“I’ve improved mentally, physically, emotionally, but I think the mental side has been the biggest way I’ve actually improved – learning to understand who I am and again to celebrate the big and little successes,” Armstrong-Lush says. 

Once the 2022 ANZ Premiership wraps up, Armstrong-Lush will begin her preparations for the Birmingham Commonwealth Games in July, selected as one of 13 match umpires for the pinnacle event, alongside fellow Kiwis Gareth Fowler and Ken Metekingi. 

This will be Armstrong-Lush’s second Commonwealth Games, elevated from a reserve umpire for the 2018 Gold Coast Games. 

“I kind of had the mindset of ‘I’ve got there, I’ve got nothing to lose’. I hadn’t been appointed, so I was just going to embrace anything that happened and absolutely enjoy the moment, which I absolutely did. I loved it,” she says of the Games experience.

Her mindset doesn’t change much going into Birmingham, keeping the same grounded approach to matches. 

“There are so many things I can’t control, so the only thing I can control is me,” she says. 

“I’m just going to focus on me and focus on putting out the best I can. And looking at if I’ve made a mistake, it’s an opportunity to grow.”

Armstrong-Lush (second from left) celebrates her 100th national league match, testament to her growth as an umpire both on and off court. Photo: Michael Bradley Photography

Armstrong-Lush’s favourite thing about being an umpire is the sense of community she’s discovered over her years on and off court. 

“A lot of people have given me something that’s actually contributed and helped me be the person I am today. So for me, it’s about giving back to the sport because of what those people gave to me,” she says.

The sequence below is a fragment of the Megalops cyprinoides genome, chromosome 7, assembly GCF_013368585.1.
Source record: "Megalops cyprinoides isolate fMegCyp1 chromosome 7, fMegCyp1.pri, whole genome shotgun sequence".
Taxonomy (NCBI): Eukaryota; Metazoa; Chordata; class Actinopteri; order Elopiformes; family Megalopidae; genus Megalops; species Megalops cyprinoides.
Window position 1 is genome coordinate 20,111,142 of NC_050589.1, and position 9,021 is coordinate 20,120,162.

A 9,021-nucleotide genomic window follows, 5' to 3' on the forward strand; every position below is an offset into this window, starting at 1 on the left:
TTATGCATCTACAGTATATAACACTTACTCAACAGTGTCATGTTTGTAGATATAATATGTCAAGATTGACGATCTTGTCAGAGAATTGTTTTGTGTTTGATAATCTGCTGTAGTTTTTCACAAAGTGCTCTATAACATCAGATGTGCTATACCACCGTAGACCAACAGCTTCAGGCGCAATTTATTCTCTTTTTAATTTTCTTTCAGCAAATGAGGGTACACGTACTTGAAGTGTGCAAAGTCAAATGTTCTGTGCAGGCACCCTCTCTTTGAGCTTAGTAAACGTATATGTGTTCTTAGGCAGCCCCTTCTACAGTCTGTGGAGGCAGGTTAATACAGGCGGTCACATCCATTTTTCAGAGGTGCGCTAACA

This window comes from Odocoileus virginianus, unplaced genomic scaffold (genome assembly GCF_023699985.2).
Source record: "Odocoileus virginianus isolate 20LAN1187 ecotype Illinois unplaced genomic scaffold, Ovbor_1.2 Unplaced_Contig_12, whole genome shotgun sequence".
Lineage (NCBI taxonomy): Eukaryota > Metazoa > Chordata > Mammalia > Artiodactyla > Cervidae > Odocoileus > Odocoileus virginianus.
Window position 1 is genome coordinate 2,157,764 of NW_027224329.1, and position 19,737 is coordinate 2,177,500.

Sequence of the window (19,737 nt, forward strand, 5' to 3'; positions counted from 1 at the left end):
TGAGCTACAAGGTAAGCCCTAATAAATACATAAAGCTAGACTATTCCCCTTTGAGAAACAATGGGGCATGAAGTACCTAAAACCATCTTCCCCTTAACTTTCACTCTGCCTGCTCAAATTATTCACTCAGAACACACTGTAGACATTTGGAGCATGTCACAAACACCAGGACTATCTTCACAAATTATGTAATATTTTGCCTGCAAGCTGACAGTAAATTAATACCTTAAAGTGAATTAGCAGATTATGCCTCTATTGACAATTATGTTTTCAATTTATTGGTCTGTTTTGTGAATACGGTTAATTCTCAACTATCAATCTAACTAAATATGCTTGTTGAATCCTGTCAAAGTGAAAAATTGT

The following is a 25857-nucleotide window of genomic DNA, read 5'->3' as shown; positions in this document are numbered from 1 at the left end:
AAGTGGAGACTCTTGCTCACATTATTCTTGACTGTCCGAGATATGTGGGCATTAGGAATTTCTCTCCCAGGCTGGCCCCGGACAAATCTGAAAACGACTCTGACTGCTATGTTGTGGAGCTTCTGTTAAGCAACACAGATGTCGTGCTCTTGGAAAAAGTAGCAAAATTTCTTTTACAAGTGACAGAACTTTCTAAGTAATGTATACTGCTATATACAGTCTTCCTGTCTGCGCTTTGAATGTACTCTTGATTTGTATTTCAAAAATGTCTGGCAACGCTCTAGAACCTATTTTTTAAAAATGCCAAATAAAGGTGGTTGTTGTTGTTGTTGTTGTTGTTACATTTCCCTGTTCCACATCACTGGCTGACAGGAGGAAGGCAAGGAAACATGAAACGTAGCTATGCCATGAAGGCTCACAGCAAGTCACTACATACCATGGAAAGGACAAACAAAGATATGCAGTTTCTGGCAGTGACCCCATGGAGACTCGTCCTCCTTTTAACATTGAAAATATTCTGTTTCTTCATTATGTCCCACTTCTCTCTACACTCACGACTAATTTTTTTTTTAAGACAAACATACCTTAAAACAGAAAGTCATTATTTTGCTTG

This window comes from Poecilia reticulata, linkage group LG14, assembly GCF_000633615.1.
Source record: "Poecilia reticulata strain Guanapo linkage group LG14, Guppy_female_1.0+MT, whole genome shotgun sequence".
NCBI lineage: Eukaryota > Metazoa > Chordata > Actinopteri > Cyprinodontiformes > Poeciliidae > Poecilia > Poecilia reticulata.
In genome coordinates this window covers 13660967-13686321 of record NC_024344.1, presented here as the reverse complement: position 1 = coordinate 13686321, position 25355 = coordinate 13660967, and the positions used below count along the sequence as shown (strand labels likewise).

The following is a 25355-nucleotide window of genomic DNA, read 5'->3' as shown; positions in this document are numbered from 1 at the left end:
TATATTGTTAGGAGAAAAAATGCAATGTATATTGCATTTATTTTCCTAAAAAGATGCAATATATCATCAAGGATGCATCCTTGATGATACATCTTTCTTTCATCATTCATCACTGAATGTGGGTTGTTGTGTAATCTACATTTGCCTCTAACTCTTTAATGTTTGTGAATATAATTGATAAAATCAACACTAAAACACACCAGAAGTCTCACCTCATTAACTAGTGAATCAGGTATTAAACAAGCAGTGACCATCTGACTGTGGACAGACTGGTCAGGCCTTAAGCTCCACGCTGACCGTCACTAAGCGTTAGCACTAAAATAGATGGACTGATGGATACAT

She encourages anyone interested in umpiring at any level to be open to the process. 

“Give it a go – you’re going to make mistakes and those mistakes are fine as long as you use them as a learning opportunity,” Armstrong-Lush says. 

“You’re going to get some things wrong, and right, that people don’t agree with. But as long as you’re comfortable in yourself, you can find some people or a person you can talk to to understand. You’ll be fine, just keep going.” 

The ANZ Premiership continues this weekend, with the Mystics taking on the Pulse on Sunday at 2pm, followed by the Steel facing the Stars at 4pm. The round concludes on Monday, with the Magic vs Tactix at 7pm. Catch all the action live on Sky Sport 1. 

Merryn Anderson is a sports writer for LockerRoom. She has a Bachelor in Communications from the University of Waikato.